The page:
Black and Latino Voters Critical to Same-Sex Marriage Ban

November 6, 2008 at 6:06 am Leave a comment

gay-marriage-protests.JPGEven as African-American and
Latino voters were a powerful force in boosting America’s first black
president to victory, in California they also were crucial to passing
Proposition 8, a ballot measure labeled, “Eliminates right of same-sex
couples to marry.”


Exit polls showed that 70
percent of black voters, and a majority of Latino voters, voted yes on
Proposition 8, one likely reason why the measure won a slim majority in
Los Angeles County, where pre-election polls had suggested it would
lose, even though it lost by a huge margin in the Bay Area.

The
Rev. Amos Brown might have foreseen Proposition 8’s victory. As Brown
preached Sunday to his congregation that they should be mindful of
everyone’s civil rights when they voted on same-sex marriage this week,
a church member tried to wrestle away the microphone, agitated that the
preacher was discussing gay marriage in the black church.

Gloria
Nieto had a sense of those demographic forces, too. When Nieto, a lead
organizer for the No on Proposition 8 campaign in San Jose, wanted to
distribute campaign signs in Spanish and Vietnamese this fall, she had
to get them made herself because the statewide campaign only had signs
in English.

Those may have been two hints that Proposition 8 was
headed for Tuesday’s clear 5-point victory. The measure was one of the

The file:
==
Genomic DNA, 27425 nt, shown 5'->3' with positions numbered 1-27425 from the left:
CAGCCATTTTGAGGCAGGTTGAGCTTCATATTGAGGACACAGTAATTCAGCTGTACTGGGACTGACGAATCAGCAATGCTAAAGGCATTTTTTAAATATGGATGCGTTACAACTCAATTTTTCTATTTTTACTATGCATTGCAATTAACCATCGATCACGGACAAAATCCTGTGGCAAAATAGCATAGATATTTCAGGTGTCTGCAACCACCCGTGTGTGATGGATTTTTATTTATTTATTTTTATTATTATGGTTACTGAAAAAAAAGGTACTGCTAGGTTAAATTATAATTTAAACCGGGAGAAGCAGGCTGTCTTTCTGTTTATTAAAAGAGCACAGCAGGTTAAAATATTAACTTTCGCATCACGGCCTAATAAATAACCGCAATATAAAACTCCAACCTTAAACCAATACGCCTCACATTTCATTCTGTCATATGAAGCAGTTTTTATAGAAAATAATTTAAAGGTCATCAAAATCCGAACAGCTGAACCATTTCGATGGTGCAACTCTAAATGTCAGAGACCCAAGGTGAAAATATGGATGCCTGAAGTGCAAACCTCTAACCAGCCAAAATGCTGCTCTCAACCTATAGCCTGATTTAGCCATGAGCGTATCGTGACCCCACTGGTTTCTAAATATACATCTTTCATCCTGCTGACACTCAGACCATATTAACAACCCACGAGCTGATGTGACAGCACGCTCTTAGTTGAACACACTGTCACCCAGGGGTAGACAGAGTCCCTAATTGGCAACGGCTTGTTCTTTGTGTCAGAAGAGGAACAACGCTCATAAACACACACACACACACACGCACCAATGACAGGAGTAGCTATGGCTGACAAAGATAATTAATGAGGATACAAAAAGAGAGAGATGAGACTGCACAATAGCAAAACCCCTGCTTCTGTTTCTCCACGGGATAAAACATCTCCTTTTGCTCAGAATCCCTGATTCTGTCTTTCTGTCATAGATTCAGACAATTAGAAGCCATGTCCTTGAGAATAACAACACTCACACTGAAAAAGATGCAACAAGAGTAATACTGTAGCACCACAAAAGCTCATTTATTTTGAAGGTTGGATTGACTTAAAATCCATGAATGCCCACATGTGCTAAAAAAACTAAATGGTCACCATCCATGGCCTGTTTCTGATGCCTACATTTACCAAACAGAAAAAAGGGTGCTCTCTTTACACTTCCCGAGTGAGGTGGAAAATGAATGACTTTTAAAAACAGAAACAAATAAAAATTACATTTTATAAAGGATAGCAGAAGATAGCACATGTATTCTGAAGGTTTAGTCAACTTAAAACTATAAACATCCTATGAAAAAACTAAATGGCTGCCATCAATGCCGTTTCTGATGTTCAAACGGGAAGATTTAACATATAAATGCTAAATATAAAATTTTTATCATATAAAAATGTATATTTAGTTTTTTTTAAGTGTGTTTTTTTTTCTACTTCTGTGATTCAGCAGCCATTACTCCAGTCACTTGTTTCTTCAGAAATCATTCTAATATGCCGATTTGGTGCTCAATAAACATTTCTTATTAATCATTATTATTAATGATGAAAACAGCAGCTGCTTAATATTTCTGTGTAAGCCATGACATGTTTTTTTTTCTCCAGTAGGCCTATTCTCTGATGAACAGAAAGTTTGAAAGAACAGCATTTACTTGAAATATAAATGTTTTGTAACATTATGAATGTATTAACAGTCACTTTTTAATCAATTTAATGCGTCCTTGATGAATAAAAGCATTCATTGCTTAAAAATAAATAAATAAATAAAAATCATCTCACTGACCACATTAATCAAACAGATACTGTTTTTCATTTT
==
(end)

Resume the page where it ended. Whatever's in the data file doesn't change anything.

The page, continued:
most popular on Tuesday’s ballot, its 5.4 million yes votes helped —
not hindered, as many had predicted — by the large turnout to vote for Barack Obama.

Wednesday was a day of
rejoicing for the supporters of Proposition 8, a day of worry for the
estimated 18,000 same-sex couples who married between June 16 and
Election Day — and a day of legal threats to get those marriages
nullified or the new constitutional ban thrown out.

But it was
also a day to ponder how the major statewide polls had been so wrong to
suggest that a big Obama win would doom Proposition 8.

“To be
honest with you, we were kind of fearing that a great outcome for Obama
would mean a defeat on Proposition 8, but we found out that
African-American people, they are very conservative,” said the Rev.
Nestor Morales, a San Jose pastor who helped organize Bay Area churches
to raise money for Yes on 8 ads in Spanish. “We found a lot of
Democrats voting for Obama and voting yes for Proposition 8. Even
Latinos, a lot of Latinos that voted for Obama, they also voted yes on
Proposition 8.”

In San Francisco, Mayor Gavin Newsom, appearing
at times exasperated and calling forth images of the civil rights
movement, told reporters that the ban had set back California morally,
legally and economically.

“Who would have thought in our lifetime
we would have an African-American president?” Newsom said. “I never
would have thought in my life I would see a constitution changed to
take rights away.”

Newsom declined to speculate whether
Proposition 8’s victory would hurt his bid for governor in 2010, but